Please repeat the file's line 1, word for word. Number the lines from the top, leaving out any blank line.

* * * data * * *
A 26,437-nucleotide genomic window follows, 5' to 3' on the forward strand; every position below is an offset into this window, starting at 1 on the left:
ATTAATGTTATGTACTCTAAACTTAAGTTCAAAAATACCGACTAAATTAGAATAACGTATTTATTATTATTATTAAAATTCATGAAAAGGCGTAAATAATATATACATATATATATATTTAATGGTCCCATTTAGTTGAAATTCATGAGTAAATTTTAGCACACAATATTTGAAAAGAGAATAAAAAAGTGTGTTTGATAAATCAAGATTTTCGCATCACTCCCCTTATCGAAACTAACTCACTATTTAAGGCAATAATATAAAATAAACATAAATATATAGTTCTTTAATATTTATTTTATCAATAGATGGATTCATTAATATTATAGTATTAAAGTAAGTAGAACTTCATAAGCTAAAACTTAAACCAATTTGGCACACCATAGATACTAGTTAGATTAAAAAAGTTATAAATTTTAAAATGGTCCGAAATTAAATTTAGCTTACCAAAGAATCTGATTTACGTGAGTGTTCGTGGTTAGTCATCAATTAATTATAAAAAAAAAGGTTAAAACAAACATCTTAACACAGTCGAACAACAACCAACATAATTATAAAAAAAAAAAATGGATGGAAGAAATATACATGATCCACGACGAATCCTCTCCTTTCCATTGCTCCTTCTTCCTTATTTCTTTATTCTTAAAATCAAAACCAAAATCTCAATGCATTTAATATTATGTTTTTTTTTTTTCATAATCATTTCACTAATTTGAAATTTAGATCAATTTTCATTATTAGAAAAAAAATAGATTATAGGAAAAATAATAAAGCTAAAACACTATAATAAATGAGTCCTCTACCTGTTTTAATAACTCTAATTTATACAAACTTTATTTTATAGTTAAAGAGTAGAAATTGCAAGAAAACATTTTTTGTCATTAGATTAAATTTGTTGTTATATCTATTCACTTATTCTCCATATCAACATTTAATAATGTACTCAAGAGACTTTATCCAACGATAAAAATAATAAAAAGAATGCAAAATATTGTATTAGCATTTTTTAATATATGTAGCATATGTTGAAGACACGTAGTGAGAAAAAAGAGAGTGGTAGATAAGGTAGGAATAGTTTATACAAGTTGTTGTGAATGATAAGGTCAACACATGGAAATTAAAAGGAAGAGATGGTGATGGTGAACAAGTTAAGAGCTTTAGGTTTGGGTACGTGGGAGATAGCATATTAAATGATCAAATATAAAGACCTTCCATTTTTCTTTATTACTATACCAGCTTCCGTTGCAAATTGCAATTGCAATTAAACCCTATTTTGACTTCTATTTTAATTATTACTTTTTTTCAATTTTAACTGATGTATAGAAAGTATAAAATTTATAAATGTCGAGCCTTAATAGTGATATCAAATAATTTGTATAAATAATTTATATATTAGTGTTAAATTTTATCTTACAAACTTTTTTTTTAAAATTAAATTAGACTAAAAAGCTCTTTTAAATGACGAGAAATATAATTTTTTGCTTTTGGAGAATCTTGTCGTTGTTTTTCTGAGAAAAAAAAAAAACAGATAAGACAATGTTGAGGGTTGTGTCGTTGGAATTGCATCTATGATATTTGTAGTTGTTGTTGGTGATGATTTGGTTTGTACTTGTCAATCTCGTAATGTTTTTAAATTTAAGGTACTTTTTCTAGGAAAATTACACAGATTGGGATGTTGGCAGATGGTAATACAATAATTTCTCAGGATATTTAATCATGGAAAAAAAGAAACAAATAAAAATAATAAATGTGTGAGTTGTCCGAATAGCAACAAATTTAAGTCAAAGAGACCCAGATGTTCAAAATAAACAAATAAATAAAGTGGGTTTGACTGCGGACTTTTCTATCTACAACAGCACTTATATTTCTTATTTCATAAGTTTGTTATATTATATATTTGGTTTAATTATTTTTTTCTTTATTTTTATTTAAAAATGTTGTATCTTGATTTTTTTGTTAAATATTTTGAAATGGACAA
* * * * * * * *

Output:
A 26,437-nucleotide genomic window follows, 5' to 3' on the forward strand; every position below is an offset into this window, starting at 1 on the left: